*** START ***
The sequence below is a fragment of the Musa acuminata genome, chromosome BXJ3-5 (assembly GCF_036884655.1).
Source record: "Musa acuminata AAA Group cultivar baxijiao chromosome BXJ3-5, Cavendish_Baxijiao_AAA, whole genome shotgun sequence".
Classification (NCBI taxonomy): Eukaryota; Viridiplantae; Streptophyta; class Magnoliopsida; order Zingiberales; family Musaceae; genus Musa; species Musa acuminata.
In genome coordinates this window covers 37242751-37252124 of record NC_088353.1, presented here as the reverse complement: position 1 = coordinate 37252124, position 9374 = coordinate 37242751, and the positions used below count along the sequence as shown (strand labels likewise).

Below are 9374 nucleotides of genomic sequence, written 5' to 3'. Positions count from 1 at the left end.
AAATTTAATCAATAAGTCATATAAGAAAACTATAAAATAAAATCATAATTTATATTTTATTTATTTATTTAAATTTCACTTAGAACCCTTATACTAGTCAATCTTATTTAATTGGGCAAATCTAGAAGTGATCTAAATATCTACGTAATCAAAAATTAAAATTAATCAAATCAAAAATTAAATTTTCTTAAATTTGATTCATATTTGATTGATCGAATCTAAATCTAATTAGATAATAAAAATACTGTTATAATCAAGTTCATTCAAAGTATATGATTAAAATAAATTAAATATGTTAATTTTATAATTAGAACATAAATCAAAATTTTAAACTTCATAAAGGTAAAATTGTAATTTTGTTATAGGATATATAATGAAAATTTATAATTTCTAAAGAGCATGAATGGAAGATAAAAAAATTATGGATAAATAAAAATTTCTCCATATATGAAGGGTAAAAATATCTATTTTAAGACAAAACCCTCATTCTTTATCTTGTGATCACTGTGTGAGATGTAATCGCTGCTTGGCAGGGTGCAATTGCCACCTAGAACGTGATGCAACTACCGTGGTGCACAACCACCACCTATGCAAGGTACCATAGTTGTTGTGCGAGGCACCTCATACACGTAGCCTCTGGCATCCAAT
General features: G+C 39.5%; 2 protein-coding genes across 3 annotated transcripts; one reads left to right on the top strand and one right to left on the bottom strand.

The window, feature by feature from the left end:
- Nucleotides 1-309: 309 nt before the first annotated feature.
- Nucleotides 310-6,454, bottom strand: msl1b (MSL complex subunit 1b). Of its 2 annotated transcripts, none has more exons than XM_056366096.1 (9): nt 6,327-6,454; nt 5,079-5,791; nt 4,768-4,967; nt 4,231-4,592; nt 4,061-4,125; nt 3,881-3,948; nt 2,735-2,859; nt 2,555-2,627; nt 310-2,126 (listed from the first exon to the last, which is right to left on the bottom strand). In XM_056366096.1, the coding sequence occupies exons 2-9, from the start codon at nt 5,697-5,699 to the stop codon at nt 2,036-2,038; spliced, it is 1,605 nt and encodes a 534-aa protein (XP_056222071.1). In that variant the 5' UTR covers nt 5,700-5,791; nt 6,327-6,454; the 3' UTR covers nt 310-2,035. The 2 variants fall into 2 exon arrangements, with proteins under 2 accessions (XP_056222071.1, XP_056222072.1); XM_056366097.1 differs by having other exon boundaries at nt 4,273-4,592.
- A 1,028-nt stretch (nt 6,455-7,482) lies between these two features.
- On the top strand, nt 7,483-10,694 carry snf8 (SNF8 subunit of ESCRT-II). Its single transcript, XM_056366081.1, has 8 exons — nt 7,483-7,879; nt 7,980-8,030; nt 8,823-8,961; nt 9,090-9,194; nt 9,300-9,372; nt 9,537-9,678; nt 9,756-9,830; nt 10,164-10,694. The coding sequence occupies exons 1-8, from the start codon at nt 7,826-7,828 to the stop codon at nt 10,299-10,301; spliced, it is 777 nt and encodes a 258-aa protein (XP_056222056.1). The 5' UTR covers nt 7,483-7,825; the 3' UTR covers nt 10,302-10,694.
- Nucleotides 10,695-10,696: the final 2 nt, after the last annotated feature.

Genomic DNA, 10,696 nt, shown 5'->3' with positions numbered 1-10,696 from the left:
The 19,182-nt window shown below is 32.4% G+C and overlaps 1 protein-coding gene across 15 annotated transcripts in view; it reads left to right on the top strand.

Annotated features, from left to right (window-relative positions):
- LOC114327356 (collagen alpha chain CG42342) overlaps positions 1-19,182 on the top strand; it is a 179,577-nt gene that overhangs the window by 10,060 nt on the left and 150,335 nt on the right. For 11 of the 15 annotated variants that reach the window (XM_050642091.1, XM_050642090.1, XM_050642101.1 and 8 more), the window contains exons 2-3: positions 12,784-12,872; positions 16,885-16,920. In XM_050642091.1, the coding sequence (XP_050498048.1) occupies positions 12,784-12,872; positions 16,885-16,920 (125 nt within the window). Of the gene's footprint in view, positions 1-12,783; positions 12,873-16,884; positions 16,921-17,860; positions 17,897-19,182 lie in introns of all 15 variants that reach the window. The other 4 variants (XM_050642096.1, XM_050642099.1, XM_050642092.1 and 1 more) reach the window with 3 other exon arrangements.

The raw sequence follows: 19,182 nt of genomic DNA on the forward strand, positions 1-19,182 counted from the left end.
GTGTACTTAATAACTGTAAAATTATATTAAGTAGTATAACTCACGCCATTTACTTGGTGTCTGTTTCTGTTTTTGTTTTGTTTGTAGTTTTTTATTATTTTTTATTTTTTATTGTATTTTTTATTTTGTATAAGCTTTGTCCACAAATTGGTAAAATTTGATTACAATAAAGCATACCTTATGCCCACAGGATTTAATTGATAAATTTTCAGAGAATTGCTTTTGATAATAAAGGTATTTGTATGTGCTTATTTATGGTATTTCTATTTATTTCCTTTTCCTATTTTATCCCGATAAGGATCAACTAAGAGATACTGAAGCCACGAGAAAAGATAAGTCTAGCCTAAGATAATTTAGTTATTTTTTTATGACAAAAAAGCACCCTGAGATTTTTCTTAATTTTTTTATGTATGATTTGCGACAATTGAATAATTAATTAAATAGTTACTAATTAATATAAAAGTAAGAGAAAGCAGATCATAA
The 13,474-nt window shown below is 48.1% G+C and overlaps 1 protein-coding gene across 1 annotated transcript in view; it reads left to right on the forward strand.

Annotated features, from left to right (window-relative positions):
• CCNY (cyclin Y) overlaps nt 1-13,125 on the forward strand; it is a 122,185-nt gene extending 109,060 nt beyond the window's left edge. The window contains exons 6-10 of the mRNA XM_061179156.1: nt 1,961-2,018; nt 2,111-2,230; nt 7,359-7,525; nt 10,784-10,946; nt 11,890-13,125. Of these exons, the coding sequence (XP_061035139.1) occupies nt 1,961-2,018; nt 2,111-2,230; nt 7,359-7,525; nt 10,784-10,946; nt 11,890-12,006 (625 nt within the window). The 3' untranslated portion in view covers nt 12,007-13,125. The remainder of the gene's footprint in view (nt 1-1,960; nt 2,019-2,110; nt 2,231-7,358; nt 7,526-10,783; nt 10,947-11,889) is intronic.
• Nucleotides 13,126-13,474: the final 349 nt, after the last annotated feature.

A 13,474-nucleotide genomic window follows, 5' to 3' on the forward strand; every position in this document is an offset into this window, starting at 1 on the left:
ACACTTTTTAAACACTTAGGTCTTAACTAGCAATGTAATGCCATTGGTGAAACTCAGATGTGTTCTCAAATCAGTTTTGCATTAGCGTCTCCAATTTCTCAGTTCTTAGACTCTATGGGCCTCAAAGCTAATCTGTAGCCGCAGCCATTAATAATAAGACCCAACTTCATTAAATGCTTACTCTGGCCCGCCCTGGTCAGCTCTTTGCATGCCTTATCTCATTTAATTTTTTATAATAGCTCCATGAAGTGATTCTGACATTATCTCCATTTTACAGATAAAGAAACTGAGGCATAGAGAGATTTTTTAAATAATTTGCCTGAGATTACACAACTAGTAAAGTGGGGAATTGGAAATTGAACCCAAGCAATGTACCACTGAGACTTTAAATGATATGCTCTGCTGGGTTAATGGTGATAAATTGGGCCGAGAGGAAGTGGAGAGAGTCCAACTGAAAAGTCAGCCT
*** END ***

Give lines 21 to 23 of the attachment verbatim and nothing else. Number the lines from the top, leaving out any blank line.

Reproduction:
Annotated features, from left to right (window-relative positions):
• CCNY (cyclin Y) overlaps nt 1-13,125 on the forward strand; it is a 122,185-nt gene extending 109,060 nt beyond the window's left edge. The window contains exons 6-10 of the mRNA XM_061179156.1: nt 1,961-2,018; nt 2,111-2,230; nt 7,359-7,525; nt 10,784-10,946; nt 11,890-13,125. Of these exons, the coding sequence (XP_061035139.1) occupies nt 1,961-2,018; nt 2,111-2,230; nt 7,359-7,525; nt 10,784-10,946; nt 11,890-12,006 (625 nt within the window). The 3' untranslated portion in view covers nt 12,007-13,125. The remainder of the gene's footprint in view (nt 1-1,960; nt 2,019-2,110; nt 2,231-7,358; nt 7,526-10,783; nt 10,947-11,889) is intronic.
• Nucleotides 13,126-13,474: the final 349 nt, after the last annotated feature.